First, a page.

De­signer of AK-47, world’s most deadly firearm, dies at 94

China Daily (Hong Kong) - - FRONT PAGE - By JIM HEINTZ in Moscow As­so­ci­ated Press

Mikhail Kalash­nikov started out want­ing to make farm equip­ment, but ended up de­sign­ing the world’s most pop­u­lar firearm, the AK- 47 as­sault ri­fle.

It was the car­nage of World War II, when Nazi Ger­many in­vaded the Soviet Union, that al­tered his course and made his name as well-known for blood­shed as Smith, Wes­son and Colt. The dis­tinc­tive shape of the gun, of­ten called “a Kalash­nikov”, ap­peared on rev­o­lu­tion­ary flags and adorns mem­o­ra­bilia.

Kalash­nikov died on Mon­day at age 94 in a hos­pi­tal in Izhevsk, the cap­i­tal of the Ud­mur­tia repub­lic where he lived, said Vik­tor Chulkov, a spokesman for the repub­lic’s pres­i­dent. He did not give a cause of death. Kalash­nikov had been hos­pi­tal­ized for the past month with un­spec­i­fied health prob­lems.

Kaslash­nikov of­ten said he felt per­son­ally un­trou­bled by his con­tri­bu­tion to blood­shed.

“I sleep well. It’s the politi­cians who are to blame for fail­ing to come to an agree­ment and re­sort­ing to vi­o­lence,’’ he told The As­so­ci­ated Press in 2007.

The AK-47 — “Av­tomat Kalash­nikov’’ and the year it went into pro­duc­tion — is the world’s most pop­u­lar firearm, fa­vored by guer­ril­las, ter­ror­ists and the sol­diers of many armies. An es­ti­mated 100 mil­lion guns are spread world­wide.

Though it isn’t es­pe­cially ac­cu­rate, its rugged­ness and sim­plic­ity are ex­em­plary: it per­forms in sandy or wet con­di­tions that jam more so­phis­ti­cated weapons such as the United States’ M16 ri­fle.

“Dur­ing the Viet­nam War, US sol­diers would throw away their M16s to grab AK-47s and bul­lets for it from dead Viet­namese sol­diers,’’ Kalash­nikov said in July 2007 at a cer­e­mony mark­ing the ri­fle’s 60th an­niver­sary.

The weapon’s suit­abil­ity for jun­gle and desert fight­ing made it nearly ideal for the Third World in­sur­gents backed by the for­mer Soviet Union, and Moscow not only dis­trib­uted the AK-47 widely but also li­censed its pro­duc­tion in some 30 other coun­tries.

The gun’s sta­tus among rev­o­lu­tion­ar­ies and na­tional- lib­er­a­tion strug­gles is en­shrined on the flag of Mozam­bique.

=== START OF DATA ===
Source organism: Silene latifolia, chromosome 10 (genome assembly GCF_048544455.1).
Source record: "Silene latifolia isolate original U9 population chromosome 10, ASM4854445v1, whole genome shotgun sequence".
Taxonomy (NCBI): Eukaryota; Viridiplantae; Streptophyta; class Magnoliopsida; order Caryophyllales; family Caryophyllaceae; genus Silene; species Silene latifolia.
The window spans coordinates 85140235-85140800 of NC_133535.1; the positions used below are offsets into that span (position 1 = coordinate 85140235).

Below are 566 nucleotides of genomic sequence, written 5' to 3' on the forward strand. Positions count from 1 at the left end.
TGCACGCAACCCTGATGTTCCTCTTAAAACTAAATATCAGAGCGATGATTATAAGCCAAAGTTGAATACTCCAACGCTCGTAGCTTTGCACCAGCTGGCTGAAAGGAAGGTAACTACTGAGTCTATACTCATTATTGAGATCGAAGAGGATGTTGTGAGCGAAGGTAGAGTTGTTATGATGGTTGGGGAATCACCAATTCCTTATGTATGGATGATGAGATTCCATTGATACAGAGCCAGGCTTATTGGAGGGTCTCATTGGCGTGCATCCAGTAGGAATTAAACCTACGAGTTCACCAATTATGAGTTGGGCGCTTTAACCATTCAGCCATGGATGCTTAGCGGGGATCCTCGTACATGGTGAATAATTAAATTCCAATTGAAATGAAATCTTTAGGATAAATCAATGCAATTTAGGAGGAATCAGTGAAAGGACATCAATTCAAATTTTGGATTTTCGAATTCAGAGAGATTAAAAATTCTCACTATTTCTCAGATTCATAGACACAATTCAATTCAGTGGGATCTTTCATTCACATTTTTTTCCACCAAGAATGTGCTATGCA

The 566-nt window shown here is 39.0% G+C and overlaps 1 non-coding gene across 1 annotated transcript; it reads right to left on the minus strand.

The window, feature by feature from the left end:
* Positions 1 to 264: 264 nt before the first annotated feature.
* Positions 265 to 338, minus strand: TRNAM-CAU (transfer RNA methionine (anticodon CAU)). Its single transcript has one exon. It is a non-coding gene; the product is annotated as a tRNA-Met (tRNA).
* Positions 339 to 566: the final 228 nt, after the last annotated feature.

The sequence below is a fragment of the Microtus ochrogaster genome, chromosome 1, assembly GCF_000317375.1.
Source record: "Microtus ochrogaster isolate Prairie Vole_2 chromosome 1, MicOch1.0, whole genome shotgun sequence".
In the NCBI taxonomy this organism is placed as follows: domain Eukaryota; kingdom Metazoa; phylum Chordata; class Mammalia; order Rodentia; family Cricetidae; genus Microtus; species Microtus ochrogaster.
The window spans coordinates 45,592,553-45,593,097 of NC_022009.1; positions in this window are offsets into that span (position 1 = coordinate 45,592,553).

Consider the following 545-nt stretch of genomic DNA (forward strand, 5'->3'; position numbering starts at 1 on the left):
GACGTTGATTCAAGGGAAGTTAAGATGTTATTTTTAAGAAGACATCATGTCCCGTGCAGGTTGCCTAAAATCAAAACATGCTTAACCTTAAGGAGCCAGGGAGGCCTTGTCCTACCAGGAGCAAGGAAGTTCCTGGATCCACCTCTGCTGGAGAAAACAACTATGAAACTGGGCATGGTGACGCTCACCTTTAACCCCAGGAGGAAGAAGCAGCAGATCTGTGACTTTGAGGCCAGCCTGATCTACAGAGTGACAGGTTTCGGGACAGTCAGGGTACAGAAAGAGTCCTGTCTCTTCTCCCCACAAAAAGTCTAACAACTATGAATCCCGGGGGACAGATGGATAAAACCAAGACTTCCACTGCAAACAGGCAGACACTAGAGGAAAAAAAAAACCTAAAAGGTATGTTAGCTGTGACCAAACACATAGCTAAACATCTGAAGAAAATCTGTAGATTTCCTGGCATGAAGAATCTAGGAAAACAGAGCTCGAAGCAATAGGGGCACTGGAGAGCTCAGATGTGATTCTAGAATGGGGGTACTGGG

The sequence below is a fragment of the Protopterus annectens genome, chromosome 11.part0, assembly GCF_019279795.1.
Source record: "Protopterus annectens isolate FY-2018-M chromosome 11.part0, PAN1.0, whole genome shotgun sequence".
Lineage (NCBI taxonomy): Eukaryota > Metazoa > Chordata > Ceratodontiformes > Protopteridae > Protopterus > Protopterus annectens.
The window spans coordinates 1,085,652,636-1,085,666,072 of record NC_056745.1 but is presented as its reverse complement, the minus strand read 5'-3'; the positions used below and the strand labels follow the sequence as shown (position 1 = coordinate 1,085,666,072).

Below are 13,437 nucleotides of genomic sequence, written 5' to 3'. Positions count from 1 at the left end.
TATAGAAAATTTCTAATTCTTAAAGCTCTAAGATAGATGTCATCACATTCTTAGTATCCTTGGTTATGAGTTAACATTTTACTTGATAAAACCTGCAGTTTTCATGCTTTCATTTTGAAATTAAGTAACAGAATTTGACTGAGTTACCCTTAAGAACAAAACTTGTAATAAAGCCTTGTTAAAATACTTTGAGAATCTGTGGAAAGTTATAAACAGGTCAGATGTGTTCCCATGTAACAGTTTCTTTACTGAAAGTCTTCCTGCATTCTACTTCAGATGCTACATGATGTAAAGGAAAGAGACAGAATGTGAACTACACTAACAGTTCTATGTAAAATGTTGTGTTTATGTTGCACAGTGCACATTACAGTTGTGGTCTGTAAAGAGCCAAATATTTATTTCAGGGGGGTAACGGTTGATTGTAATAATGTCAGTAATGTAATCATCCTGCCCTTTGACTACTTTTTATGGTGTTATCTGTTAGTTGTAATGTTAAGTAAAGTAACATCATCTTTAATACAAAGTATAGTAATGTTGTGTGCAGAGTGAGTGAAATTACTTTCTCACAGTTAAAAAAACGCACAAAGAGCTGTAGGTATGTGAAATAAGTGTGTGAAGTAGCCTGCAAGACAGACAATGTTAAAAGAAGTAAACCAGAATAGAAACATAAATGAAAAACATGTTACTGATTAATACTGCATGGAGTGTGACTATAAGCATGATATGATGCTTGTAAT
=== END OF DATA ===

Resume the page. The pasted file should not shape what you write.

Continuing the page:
‘Blame the Nazis’

Kalash­nikov, born into a peas­ant fam­ily in Siberia, be­gan his work­ing life as a rail­road clerk. Af­ter he joined the Red Army in 1938, he be­gan to show me­chan­i­cal flair by in­vent­ing sev­eral mod­i­fi­ca­tions for Soviet tanks.

The mo­ment that firmly set his course was in the 1941 Bat­tle of Bryansk against Nazi forces, when a shell hit his tank. Re­cov­er­ing from wounds in the hos­pi­tal, Kalash­nikov brooded about the su­pe­rior au­to­matic ri­fles he’d seen the Nazis de­ploy; his rough ideas and re­vi­sions bore fruit five years later.

“Blame the Nazi Ger­mans for mak­ing me be­come a gun de­signer,’’ said Kalash­nikov. “I al­ways wanted to con­struct agri­cul­tural ma­chin­ery.’’

In 2007, Rus­sian Pres­i­dent Vladimir Putin praised him, say­ing “the Kalash­nikov ri­fle is a sym­bol of the creative ge­nius of our peo­ple”.

Over his ca­reer, he was dec­o­rated with nu­mer­ous hon­ors, in­clud­ing the Hero of So­cial­ist La­bor and Or­der of Lenin and Stalin Prize. But be­cause his in­ven­tion was never patented, he didn’t get rich from roy­al­ties.

“At that time in our coun­try, patent­ing in­ven­tions wasn’t an is­sue. We worked for so­cial­ist society, for the good of the peo­ple, which I never re­gret,’’ he once said.

Kalash­nikov con­tin­ued work­ing into his late 80s as chief de­signer of the Iz­mash com­pany that first built the AK-47.

He also trav­eled the world help­ing the Rus­sian govern­ment ne­go­ti­ate new arms deals, and he wrote books on his life, about arms and about youth ed­u­ca­tion.


Rus­sian weapon de­signer Mikhail Kalash­nikov poses with the first model of his leg­endary AK-47 as­sault ri­fle dur­ing a 2007 cer­e­mony in Moscow cel­e­brat­ing the 60th an­niver­sary of the ri­fle. Kalash­nikov died on Mon­day aged 94, Rus­sia’s ITAR-TASS news agency an­nounced.

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